The output of the low voltage monitor 574 is provided to an input of a D-type latch 576. The latch 576 has a clock input which is connected by a conductor 578 to the clock signal provided from the line synchronized clock 508. Therefore, as with the overvoltage/noise detector 512, the low voltage detector 514 is synchronized with the zero-crossing of the primary power signal to provide a switch control signal along a conductor 580 when the low voltage monitor 574 detects a low voltage condition. In the preferred embodiment this occurs within a time period of at most one-half cycle of the primary power signal (i.e., one full cycle of the clock signal). Switchback after the low voltage condition ceases is also synchronized through the operation of the latch 576. The conductor 580 is connected to the line switch control 516 as shown in FIG. 7.
A portion of the line switch control 516 has a preferred embodiment schematically illustrated in FIG. 7. The line switch control 516 includes a diode 586 having a cathode connected to the conductor 572 from the overvoltage/noise detector 512. Another diode 588 is included in the line switch control 516 and has a cathode connected to the conductor 580 of the low voltage detector 514. The anodes of the diodes 586, 588 are commonly connected to provide a logical "OR" connection attached to the base of a transistor 590.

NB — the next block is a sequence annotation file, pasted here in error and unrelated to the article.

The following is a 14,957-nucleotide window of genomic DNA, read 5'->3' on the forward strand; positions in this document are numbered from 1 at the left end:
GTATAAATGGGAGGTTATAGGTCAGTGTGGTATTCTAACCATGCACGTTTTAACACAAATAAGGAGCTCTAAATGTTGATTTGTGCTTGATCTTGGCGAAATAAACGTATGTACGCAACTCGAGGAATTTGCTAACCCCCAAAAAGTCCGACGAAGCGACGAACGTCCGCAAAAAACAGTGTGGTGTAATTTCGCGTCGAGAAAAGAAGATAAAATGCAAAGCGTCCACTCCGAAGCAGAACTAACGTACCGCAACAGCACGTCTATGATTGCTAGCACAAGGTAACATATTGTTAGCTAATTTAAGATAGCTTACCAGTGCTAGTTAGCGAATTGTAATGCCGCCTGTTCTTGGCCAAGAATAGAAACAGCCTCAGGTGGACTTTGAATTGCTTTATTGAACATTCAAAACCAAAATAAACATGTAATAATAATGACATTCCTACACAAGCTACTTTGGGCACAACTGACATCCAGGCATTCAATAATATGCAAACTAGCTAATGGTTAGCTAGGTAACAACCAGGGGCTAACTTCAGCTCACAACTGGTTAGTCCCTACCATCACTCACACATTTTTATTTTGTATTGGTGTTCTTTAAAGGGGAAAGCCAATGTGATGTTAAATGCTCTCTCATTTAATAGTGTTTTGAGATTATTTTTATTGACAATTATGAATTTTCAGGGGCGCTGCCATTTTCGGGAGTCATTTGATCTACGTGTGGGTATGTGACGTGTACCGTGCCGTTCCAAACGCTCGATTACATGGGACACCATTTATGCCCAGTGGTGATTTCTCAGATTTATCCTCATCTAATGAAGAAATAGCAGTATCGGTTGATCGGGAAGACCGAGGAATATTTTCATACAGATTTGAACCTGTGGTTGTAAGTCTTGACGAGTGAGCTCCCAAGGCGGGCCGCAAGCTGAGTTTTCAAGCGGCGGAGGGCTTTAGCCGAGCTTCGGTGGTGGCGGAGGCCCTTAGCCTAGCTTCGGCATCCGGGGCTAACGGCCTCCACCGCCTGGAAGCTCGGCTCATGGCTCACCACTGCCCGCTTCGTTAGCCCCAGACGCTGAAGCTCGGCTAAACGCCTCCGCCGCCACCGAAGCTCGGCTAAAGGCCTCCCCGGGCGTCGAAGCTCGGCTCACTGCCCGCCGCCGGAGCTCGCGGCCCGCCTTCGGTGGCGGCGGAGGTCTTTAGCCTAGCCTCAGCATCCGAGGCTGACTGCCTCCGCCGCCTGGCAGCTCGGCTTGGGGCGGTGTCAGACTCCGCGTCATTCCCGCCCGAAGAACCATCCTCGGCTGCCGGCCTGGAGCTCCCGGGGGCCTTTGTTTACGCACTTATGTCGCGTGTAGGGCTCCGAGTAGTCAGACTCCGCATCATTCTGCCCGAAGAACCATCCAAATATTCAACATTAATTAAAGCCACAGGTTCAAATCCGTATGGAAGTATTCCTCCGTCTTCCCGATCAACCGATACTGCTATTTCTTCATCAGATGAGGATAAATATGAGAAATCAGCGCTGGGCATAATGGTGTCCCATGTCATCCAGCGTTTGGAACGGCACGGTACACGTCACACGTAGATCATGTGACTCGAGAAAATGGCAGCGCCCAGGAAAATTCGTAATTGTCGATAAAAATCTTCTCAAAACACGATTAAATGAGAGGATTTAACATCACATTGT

When either of the switch control signals is received from the overvoltage/noise detector 512 or the low voltage detector 514, the transistor 590 becomes conductive so that the collector thereof is pulled to the +V voltage of the circuit. This provides a control signal to a transistor 592 having a collector connected by a conductor 594 to the line switch 518. This operation causes the line switch 518 to switch from its first state to its second state whereby the load 506 becomes disconnected from the primary power supply 504. Energization of the load 506 is thereafter provided from the auxiliary power supply 520 which is enabled in response to the signal at the collector of the transistor 590.
Another portion of the preferred embodiment line switch control 516 is shown in FIG. 13 as including the T.P.2 connection and the related circuitry by which the switch control signal of the power outage detector 510 is provided to the junction of a transistor 130 and a resistor 132, which elements will be further discussed hereinbelow.